Michael Collins & Joey Garrison, USA Today


Treasury Secretary Janet Yellen tried 15 months ago to shut down some economists’ concerns that President Joe Biden’s $1.9 trillion economic relief package could fuel rising prices.

“Is there a risk of inflation?” Yellen said on ABC’s “This Week” in March 2021, three days after Biden signed the American Rescue Plan into law. “I think there’s a small risk. And I think it’s manageable.”

On Tuesday, as inflation is at a 40-year high, Yellen admitted on CNN, “I was wrong then about the path that inflation would take.” She said she hadn’t fully understood the impact of what she called “unanticipated and large shocks” to the economy and supply chain bottlenecks that boosted energy and food prices.

Yellen’s mea culpa was the most direct admission from the Biden administration that it failed to grasp the scale of inflation that would come as the country recovered from the coronavirus pandemic.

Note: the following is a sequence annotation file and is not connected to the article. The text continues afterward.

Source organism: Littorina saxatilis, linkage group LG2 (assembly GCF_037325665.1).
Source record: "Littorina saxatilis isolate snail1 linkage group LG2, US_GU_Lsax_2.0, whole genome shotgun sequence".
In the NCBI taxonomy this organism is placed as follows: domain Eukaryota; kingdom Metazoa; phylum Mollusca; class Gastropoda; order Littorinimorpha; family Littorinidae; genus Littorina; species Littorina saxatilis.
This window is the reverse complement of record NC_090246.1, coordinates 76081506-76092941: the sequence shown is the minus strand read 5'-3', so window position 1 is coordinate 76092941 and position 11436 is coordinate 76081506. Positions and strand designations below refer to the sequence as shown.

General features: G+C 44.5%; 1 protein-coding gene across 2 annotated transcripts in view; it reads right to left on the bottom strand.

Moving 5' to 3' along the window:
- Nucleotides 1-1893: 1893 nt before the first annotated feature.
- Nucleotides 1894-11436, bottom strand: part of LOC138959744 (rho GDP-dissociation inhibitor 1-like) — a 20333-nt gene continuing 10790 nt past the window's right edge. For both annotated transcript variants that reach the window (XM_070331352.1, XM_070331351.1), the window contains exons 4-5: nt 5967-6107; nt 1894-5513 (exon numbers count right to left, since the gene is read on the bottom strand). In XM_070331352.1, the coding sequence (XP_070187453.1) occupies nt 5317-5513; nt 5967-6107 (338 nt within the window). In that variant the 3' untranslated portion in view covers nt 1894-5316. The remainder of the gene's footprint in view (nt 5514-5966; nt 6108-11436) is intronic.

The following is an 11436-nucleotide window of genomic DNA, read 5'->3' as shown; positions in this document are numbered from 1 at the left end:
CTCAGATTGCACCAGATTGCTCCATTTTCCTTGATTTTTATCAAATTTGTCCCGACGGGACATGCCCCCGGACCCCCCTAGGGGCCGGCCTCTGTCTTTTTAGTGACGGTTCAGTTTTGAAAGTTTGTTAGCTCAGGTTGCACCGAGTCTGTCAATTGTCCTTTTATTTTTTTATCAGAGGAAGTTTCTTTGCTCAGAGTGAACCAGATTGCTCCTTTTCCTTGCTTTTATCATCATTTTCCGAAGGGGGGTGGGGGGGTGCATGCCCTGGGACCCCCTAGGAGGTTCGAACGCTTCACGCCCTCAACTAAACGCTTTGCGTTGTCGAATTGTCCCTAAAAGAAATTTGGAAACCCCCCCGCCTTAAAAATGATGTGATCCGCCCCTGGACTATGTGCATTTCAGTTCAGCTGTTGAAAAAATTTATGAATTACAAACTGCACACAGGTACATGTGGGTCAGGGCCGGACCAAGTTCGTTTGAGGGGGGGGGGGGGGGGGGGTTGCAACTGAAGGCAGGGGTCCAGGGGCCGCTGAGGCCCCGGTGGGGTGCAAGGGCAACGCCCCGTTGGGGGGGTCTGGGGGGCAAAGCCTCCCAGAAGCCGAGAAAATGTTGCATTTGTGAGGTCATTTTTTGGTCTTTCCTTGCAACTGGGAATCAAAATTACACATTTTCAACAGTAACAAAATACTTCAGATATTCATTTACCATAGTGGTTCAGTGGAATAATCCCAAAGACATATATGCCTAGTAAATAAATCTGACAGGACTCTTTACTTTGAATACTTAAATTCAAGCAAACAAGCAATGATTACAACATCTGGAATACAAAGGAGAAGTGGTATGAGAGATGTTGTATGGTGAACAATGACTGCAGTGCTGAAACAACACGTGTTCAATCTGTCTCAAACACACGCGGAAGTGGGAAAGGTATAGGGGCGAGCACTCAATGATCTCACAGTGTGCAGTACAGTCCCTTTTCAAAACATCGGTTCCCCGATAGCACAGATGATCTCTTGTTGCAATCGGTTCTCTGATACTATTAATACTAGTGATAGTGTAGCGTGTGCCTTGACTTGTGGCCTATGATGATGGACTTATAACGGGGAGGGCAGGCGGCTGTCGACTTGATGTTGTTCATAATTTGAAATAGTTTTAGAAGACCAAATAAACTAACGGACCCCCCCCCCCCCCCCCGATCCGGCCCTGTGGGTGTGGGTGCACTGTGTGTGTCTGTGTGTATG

Even as the cost of gas, food and other consumer goods soared, the administration repeatedly assured Americans the price increases would be temporary.

Economists who sounded the alarm about rising inflation said the warning signs were there all along.


“The most reasonable reading of the evidence back then was that we were going to have an inflation problem if (the economic package) passed,” said Michael Strain, an economist at the American Enterprise Institute, a think tank in Washington. “I think the Fed and the administration were both much too dismissive of that possibility.”

Steven Rattner, economic adviser for President Barack Obama, said much of the blame for inflation falls on Biden’s American Rescue Plan, which gave many Americans $1,400 checks, unleashed a host of social programs and pumped $350 billion into local and state governments.

“We’re all paying the price for having overstimulated this economy during the pandemic and putting too much money into people’s pockets, which created a lot of this inflation,” Rattner said Wednesday on MSNBC’s “Morning Joe.” “There’s no free lunch here. Now we’re all going to have to pay the price.”

“This problem,” Rattner said, “was to a considerable degree self-inflicted, both by our fiscal policy, the stimulus as well as by the Federal Reserve.”

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